Download: "Mule Skinner Blues" mp3
Then I heard this horrible crazy sound. And I felt this insane mad feeling. Neither of which was I in any manner acquainted. It was the bluesiest and most obnoxious thing I had ever heard. It was an attack of revolutionary terrorism on my nervous system through aesthetics.
It was blacker than the blackest black record I had ever heard. It reached out and grabbed and it has never let go of me.
I went limp. I almost fell off the sofa. My mouth fell open. My eyes widened and expanded. I found myself hyperventilating. When it was over I tried to get up and go and get a paper bag to restore the correct balance of power between oxygen and carbon monoxide. I screamed for help but nobody was around and nobody came. I was drenched with sweat. It was like I had woken up to a new and thrilling exciting horror movie.
Nothing has ever been the same since then.
You see, I had gone insane.
And I didn't even know about it.
I had to hear that record again. It was madness and I knew it would get me in trouble and it did get me in trouble but I couldn't help it I was out of control.
So I went to the record store in Silver Spring, Maryland, the name of which I forgot. It was at the intersection of Georgia Avenue, and Colesville Road.
Right around the corner from the Silver Theatre.
I asked the man behind the counter about that record. He was a "nice guy." He looked it up in some great big yellow catalogue and actually found it.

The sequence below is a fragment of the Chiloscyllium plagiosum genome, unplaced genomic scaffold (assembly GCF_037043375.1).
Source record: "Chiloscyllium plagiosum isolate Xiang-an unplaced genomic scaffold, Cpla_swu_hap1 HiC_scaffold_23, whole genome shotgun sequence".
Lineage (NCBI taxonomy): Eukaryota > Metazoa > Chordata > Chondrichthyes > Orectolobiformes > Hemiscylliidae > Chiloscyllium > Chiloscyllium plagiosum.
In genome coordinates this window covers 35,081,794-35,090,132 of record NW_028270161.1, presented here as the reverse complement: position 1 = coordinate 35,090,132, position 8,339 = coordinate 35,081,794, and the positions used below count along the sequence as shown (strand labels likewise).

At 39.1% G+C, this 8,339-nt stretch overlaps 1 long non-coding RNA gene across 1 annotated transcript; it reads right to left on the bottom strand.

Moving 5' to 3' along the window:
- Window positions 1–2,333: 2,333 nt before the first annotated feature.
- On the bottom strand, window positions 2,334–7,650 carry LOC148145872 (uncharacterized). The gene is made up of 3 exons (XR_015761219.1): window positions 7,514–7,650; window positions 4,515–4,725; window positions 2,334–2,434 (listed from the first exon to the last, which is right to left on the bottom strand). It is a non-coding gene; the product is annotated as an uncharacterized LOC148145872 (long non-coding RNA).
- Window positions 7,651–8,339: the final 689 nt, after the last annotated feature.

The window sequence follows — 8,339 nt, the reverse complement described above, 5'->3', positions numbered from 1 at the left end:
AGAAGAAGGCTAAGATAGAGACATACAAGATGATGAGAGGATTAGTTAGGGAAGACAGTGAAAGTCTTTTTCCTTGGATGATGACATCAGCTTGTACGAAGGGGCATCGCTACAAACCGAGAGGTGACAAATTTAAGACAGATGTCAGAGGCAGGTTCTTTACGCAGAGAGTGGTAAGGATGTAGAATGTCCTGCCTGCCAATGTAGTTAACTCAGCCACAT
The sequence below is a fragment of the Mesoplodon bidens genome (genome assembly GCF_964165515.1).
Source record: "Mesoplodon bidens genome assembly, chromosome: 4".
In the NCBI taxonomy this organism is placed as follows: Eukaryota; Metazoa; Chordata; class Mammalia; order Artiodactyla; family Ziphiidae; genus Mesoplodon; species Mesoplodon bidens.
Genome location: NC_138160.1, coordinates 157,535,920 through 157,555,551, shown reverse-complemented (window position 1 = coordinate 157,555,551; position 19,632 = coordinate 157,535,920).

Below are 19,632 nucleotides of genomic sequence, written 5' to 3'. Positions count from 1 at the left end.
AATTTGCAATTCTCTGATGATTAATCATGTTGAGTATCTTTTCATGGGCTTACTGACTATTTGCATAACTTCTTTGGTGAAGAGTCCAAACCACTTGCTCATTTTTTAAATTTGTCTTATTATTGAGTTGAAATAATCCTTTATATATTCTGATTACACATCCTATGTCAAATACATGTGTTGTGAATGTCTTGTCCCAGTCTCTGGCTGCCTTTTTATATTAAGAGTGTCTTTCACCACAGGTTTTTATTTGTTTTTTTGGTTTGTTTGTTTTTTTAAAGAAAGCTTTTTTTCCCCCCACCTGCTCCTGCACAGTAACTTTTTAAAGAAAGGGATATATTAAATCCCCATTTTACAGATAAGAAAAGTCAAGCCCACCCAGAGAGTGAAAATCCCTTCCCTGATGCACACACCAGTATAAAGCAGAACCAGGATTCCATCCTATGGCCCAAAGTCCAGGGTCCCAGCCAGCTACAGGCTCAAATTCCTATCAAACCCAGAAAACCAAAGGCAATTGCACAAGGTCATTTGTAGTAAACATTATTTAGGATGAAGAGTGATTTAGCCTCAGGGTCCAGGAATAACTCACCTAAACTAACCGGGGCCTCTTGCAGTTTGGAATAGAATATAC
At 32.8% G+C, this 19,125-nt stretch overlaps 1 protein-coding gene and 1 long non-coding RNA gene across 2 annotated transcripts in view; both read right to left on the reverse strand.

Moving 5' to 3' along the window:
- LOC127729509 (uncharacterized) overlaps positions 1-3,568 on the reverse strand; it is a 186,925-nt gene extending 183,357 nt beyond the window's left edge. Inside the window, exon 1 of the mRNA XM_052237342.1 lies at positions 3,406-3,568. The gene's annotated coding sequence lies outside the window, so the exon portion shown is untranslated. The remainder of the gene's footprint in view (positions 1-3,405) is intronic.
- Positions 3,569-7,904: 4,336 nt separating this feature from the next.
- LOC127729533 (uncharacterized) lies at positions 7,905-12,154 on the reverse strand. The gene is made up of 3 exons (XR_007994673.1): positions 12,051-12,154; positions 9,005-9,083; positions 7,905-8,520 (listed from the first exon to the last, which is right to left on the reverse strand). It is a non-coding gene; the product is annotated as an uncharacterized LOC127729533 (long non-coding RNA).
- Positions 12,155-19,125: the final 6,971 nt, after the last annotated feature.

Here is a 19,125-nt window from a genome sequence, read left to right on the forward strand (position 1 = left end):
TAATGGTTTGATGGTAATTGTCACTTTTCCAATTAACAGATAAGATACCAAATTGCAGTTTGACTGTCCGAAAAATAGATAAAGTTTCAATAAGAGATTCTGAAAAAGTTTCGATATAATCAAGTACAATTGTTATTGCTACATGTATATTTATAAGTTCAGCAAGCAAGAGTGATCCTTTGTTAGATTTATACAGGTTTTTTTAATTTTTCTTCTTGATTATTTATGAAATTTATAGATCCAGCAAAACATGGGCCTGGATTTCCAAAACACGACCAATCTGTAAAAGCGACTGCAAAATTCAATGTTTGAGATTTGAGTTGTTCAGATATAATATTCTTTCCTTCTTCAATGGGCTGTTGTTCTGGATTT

But, it was out of print. And there wasn't one on the shelf.
"Sorry, kid, I don't have one and I can't get you one."
"But, I've got to hear it again. I've got to."
"Listen kid" he went on. "that record is no good. In fact it is evil. It caused a lot of trouble while it was around. Women left their husbands. Husbands left their wives. Children ran away from home and were never seen again. There were sunspots on the moon. Revolutions started, massacres happened, suicides and alcoholism went sky high, wars started, monsters were seen on the Edge, it was bad kid. Maybe it would be better for you if you didn't hear it again. I mean I just feel I gotta' tell ya' that kid. It's dangerous for anybody your age to get interested in things like that."
"I don't care," I said, "it must be fate."
"Fate schmate. I gave you a warning. But if ya' don't take it the only thing I can do is tell ya' this. You gotta' find a record collector. Chances are a record collector would know about it."
"You know any of those guys you are talking about?" I asked.
"No, I don't hang out with weirdos like that. But they're around. And I'll pray for ya' kid. I'll pray for ya."
"Thanks a hell of a lot. I may need it."
"Oh, you're gonna need it alright."
From How Bluegrass Music Destroyed My Life by John Fahey
Drag City © 2000
Locust St. is at it again. If you haven't checked out Chris' exhaustive posts on 7 Means of Movement, do yourself a favor. This post is an addendum to his Interlude 2: Asses and Mules. While it feels to me a little cheap to riff of of his painstakingly epic work, I couldn't
resist posting this Bill Monroe track which I've been wanting to put up for a while. The "horrible crazy sound" that John Fahey so passionately describes in the above excerpt from his book, actually refers to the other side of the original issue of this record. My copy, however is a DJ Promo backed with a godawful track by Elton Britt. Both of these songs come from Jimmie Rodgers.
Here's the flip:
Download: "Blue Yodel No. 7 (Anniversary Yodel) " mp3
by Bill Monroe and his Blue Grass Boys, 1939.
Buy music by Bill Monroe and his Blue Grass Boys at Amazon
or at your local independently owned record store.